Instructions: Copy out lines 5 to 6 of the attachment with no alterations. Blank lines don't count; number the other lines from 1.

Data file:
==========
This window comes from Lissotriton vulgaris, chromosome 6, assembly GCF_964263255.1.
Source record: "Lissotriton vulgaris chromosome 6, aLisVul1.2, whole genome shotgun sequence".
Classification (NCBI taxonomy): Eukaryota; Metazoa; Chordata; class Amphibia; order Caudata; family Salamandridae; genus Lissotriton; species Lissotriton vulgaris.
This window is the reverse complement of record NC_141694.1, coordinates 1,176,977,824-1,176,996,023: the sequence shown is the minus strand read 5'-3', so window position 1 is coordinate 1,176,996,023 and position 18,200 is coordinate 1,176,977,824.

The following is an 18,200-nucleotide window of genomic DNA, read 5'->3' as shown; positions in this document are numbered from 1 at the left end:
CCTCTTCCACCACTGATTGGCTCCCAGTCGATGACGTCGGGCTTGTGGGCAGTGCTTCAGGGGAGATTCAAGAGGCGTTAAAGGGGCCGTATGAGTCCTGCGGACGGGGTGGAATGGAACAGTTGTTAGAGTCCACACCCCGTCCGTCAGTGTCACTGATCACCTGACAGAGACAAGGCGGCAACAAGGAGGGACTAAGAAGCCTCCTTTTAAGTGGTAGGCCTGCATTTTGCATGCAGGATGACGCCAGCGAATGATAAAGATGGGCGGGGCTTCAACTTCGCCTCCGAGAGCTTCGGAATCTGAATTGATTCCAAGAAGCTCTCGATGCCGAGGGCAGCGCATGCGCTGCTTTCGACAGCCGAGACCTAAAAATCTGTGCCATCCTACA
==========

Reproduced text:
The following is an 18,200-nucleotide window of genomic DNA, read 5'->3' as shown; positions in this document are numbered from 1 at the left end:
CCTCTTCCACCACTGATTGGCTCCCAGTCGATGACGTCGGGCTTGTGGGCAGTGCTTCAGGGGAGATTCAAGAGGCGTTAAAGGGGCCGTATGAGTCCTGCGGACGGGGTGGAATGGAACAGTTGTTAGAGTCCACACCCCGTCCGTCAGTGTCACTGATCACCTGACAGAGACAAGGCGGCAACAAGGAGGGACTAAGAAGCCTCCTTTTAAGTGGTAGGCCTGCATTTTGCATGCAGGATGACGCCAGCGAATGATAAAGATGGGCGGGGCTTCAACTTCGCCTCCGAGAGCTTCGGAATCTGAATTGATTCCAAGAAGCTCTCGATGCCGAGGGCAGCGCATGCGCTGCTTTCGACAGCCGAGACCTAAAAATCTGTGCCATCCTACA